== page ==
Although some industry experts are projecting that new Mifid II rules will reduce buy-side spending on equity research by as much as 40 percent, a new study from Greenwich Associates predicts the immediate impact to be much less dramatic, with European institutional investors planning to cut research budgets by only 1 percent in the next 12 months.
That’s a smaller cut than investors projected last year, when participants in the same study predicted reductions of 6 percent to 7 percent.
Central to Mifid II, regulators are attempting to bring transparency and accountability to the market for investment research. Under the new framework, asset managers and other institutional investors will have to make discrete payments for research, either from their own balance sheets or through new research payment accounts (RPAs). In essence, regulators are trying to ‘unbundle’ research costs from trade allocations to the greatest possible extent.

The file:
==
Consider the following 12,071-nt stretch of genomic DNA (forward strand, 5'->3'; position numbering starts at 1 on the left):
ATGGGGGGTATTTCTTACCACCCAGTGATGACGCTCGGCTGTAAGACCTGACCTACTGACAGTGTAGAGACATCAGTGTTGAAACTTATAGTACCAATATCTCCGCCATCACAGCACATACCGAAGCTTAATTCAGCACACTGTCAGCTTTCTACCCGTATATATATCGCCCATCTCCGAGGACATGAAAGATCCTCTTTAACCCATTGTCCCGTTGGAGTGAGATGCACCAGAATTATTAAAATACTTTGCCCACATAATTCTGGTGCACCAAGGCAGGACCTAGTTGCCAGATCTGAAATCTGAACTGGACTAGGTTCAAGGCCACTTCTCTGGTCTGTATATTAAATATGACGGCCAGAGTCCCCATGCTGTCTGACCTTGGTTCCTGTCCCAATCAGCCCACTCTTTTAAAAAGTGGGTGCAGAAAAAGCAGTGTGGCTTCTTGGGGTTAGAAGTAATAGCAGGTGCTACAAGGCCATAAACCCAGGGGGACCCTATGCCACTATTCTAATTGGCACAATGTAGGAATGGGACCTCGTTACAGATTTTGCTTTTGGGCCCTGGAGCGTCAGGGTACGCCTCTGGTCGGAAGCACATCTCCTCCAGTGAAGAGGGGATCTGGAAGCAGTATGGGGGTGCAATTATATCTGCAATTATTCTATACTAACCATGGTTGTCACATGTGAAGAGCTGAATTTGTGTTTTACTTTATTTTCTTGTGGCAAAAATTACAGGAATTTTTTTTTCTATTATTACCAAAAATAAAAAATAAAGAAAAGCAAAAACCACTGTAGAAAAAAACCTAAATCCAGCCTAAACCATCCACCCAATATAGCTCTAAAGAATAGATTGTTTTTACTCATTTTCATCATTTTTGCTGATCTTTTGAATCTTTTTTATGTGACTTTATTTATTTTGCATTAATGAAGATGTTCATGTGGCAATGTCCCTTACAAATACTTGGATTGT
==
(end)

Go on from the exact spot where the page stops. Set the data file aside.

‘Our research shows the seismic disruptions that many expected probably won’t materialize in the early months of 2018,’ says William Llamas, Greenwich Associates’ relationship manager and author of the new report, ‘As Mifid II looms, European fears subside’.
‘Immediate, substantial decreases will indicate to regulators and clients alike that these managers were wasteful in their research spending in prior years.’
As of mid-year, about one in 10 buy-side institutions plan to shift all research payments to ‘hard dollars’ from their own P&Ls in the next year – a move regulators will undoubtedly applaud.
‘While other institutions have already decided to fund research payments with RPA-based payments, about two thirds of study participants have not yet decided how they will pay for research under the new Mifid guidelines,’ says Llamas.
Greenwich Associates interviewed 164 buy-side equity traders and 198 portfolio managers in Europe about their plans for equity research budgeting and payments for the year ahead.